AURORA – After being shuttered for years, a $750,000 grant from the state will make way for downtown’s Grand Army of the Republic Memorial Museum to once again open to the public.
The sizable Illinois Public Museum Capital grant, from the Illinois Department of Natural Resources, will allow the city to finally complete the interior restoration of the GAR Memorial Museum, Community Services Chief Dan Barreiro told aldermen Tuesday. The museum is slated to be open to the public in 2016.
The $750,000 grant was first announced by the state in June. City Council now has to vote to accept the grant before work can begin.
The state grant requires no matching funds from the city, Aurora grant writer John Russell said Tuesday night. Aurora has also applied for two other grants to help fund creative exhibits and displays, he said.
The city has also budgeted $275,000 in city funds and $46,000 from a Kane county grant in 2014-15 for the GAR project, according to a city memo.
The 136-year-old GAR Memorial Museum, at 23 E. Downer Place in downtown Aurora, was built as a tribute to and a gathering place for veterans of the Civil War. The building has been closed since the 1990s because of structural safety concerns.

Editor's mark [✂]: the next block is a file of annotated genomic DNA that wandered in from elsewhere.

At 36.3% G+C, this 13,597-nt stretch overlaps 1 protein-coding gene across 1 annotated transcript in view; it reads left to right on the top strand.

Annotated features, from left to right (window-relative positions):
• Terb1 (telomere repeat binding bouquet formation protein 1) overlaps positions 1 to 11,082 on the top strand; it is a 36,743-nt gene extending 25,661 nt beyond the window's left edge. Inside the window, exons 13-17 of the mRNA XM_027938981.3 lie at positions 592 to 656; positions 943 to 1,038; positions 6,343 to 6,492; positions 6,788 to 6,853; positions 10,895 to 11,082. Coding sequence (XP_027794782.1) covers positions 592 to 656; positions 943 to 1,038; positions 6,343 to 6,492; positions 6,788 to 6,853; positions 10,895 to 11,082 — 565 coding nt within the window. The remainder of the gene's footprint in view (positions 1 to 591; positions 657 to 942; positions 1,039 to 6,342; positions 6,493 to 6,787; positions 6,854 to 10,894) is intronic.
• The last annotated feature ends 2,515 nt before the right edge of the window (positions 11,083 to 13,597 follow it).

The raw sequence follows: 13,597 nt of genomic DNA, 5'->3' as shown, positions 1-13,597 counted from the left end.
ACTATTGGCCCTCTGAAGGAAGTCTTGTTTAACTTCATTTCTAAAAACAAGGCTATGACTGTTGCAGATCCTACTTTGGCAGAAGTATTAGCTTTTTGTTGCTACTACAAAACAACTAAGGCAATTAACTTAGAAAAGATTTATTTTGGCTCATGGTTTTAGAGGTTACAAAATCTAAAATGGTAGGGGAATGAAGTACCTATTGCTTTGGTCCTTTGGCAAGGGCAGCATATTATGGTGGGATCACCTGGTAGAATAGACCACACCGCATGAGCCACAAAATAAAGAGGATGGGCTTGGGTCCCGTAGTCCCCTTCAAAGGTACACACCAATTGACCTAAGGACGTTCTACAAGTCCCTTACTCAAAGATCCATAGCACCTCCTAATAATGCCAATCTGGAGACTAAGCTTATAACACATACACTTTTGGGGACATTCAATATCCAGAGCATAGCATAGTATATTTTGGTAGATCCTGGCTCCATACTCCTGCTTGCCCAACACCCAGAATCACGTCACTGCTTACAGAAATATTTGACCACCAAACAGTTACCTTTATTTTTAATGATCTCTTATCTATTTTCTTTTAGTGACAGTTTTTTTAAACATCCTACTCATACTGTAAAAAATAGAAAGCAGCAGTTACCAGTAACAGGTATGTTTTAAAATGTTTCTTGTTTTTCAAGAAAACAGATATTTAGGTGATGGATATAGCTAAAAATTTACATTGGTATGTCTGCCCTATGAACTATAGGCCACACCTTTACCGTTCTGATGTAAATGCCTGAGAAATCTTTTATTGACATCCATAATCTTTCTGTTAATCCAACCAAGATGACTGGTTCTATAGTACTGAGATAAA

Since that time, the city, with the assistance of grants from the Illinois Department of Natural Resources, the Illinois Department of Commerce and Economic Opportunity, Kane County, and Partners in Preservation, has spent about $2.75 million on stabilization of the foundation and restoring the exterior of the building.
The grant will cover restoration work in the Angel Room, the main display area of the museum; installation of some artifact exhibits; renovations of the Stair Tower; opening of small group meeting/orientation room; cabinetry restoration; woodwork and floor finishing; and other upgrades.
Rena Church, director of the Aurora Public Art Commission, is overseeing the GAR restoration project. In June, Church said she expected work to begin this fall.
Mayor Tom Weisner said Tuesday night that the GAR Hall is arguably the most historic building in the city.
“It’s been a long journey but I think we’re very close to having it open and functional,” he said.
GAR Memorial Post 20 opened on July 4, 1878, with its construction funded entirely by donations from Aurora residents. The GAR Hall was built on land given to the city by one of Aurora’s earliest settlers, Joseph Stolp.
Aurora’s GAR Memorial Museum is one of the few GAR-specific buildings left standing in the nation. It was listed on the National Register of Historic Places in 1984, and is part of the downtown Stolp Island Historic District, which was added to the National Register in 1986.
Prior to his hiring in 2013, Russell served as longtime managing editor of the Beacon-News.
Aldermen will likely vote to accept the state grant at 6 p.m. Tuesday at City Hall, 44 E. Downer Place.